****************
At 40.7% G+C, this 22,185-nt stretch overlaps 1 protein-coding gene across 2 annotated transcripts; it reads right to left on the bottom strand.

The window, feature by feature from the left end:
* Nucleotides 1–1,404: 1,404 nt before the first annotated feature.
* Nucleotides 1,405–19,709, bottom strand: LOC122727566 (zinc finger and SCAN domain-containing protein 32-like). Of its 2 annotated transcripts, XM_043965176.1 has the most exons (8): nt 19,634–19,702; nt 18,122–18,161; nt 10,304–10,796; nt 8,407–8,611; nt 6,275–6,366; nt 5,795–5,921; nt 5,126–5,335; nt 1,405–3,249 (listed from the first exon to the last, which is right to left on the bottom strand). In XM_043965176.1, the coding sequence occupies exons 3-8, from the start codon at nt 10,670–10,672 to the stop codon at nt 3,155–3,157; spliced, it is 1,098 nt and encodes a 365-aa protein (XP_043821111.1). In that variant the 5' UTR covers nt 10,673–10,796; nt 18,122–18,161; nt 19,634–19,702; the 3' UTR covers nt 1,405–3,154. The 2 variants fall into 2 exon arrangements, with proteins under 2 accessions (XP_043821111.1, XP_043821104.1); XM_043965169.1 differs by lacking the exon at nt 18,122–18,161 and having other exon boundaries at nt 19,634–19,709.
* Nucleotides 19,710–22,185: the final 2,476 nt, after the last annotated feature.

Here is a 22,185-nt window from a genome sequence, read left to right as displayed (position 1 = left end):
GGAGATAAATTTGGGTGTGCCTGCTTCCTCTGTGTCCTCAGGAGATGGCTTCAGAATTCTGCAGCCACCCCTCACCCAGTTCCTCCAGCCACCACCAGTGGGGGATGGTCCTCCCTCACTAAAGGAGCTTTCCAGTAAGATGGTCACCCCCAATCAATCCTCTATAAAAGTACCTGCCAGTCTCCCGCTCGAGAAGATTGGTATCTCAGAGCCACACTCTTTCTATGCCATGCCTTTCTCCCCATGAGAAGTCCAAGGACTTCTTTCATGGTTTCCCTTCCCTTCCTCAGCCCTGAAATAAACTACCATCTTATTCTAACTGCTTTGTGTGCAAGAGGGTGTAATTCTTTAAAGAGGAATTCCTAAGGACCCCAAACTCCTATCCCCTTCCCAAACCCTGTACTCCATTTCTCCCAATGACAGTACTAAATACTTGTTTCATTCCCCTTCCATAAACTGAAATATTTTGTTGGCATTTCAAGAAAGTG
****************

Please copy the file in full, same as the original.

At 40.7% G+C, this 22,185-nt stretch overlaps 1 protein-coding gene across 2 annotated transcripts; it reads right to left on the bottom strand.

The window, feature by feature from the left end:
* Nucleotides 1–1,404: 1,404 nt before the first annotated feature.
* Nucleotides 1,405–19,709, bottom strand: LOC122727566 (zinc finger and SCAN domain-containing protein 32-like). Of its 2 annotated transcripts, XM_043965176.1 has the most exons (8): nt 19,634–19,702; nt 18,122–18,161; nt 10,304–10,796; nt 8,407–8,611; nt 6,275–6,366; nt 5,795–5,921; nt 5,126–5,335; nt 1,405–3,249 (listed from the first exon to the last, which is right to left on the bottom strand). In XM_043965176.1, the coding sequence occupies exons 3-8, from the start codon at nt 10,670–10,672 to the stop codon at nt 3,155–3,157; spliced, it is 1,098 nt and encodes a 365-aa protein (XP_043821111.1). In that variant the 5' UTR covers nt 10,673–10,796; nt 18,122–18,161; nt 19,634–19,702; the 3' UTR covers nt 1,405–3,154. The 2 variants fall into 2 exon arrangements, with proteins under 2 accessions (XP_043821111.1, XP_043821104.1); XM_043965169.1 differs by lacking the exon at nt 18,122–18,161 and having other exon boundaries at nt 19,634–19,709.
* Nucleotides 19,710–22,185: the final 2,476 nt, after the last annotated feature.

Here is a 22,185-nt window from a genome sequence, read left to right as displayed (position 1 = left end):
GGAGATAAATTTGGGTGTGCCTGCTTCCTCTGTGTCCTCAGGAGATGGCTTCAGAATTCTGCAGCCACCCCTCACCCAGTTCCTCCAGCCACCACCAGTGGGGGATGGTCCTCCCTCACTAAAGGAGCTTTCCAGTAAGATGGTCACCCCCAATCAATCCTCTATAAAAGTACCTGCCAGTCTCCCGCTCGAGAAGATTGGTATCTCAGAGCCACACTCTTTCTATGCCATGCCTTTCTCCCCATGAGAAGTCCAAGGACTTCTTTCATGGTTTCCCTTCCCTTCCTCAGCCCTGAAATAAACTACCATCTTATTCTAACTGCTTTGTGTGCAAGAGGGTGTAATTCTTTAAAGAGGAATTCCTAAGGACCCCAAACTCCTATCCCCTTCCCAAACCCTGTACTCCATTTCTCCCAATGACAGTACTAAATACTTGTTTCATTCCCCTTCCATAAACTGAAATATTTTGTTGGCATTTCAAGAAAGTG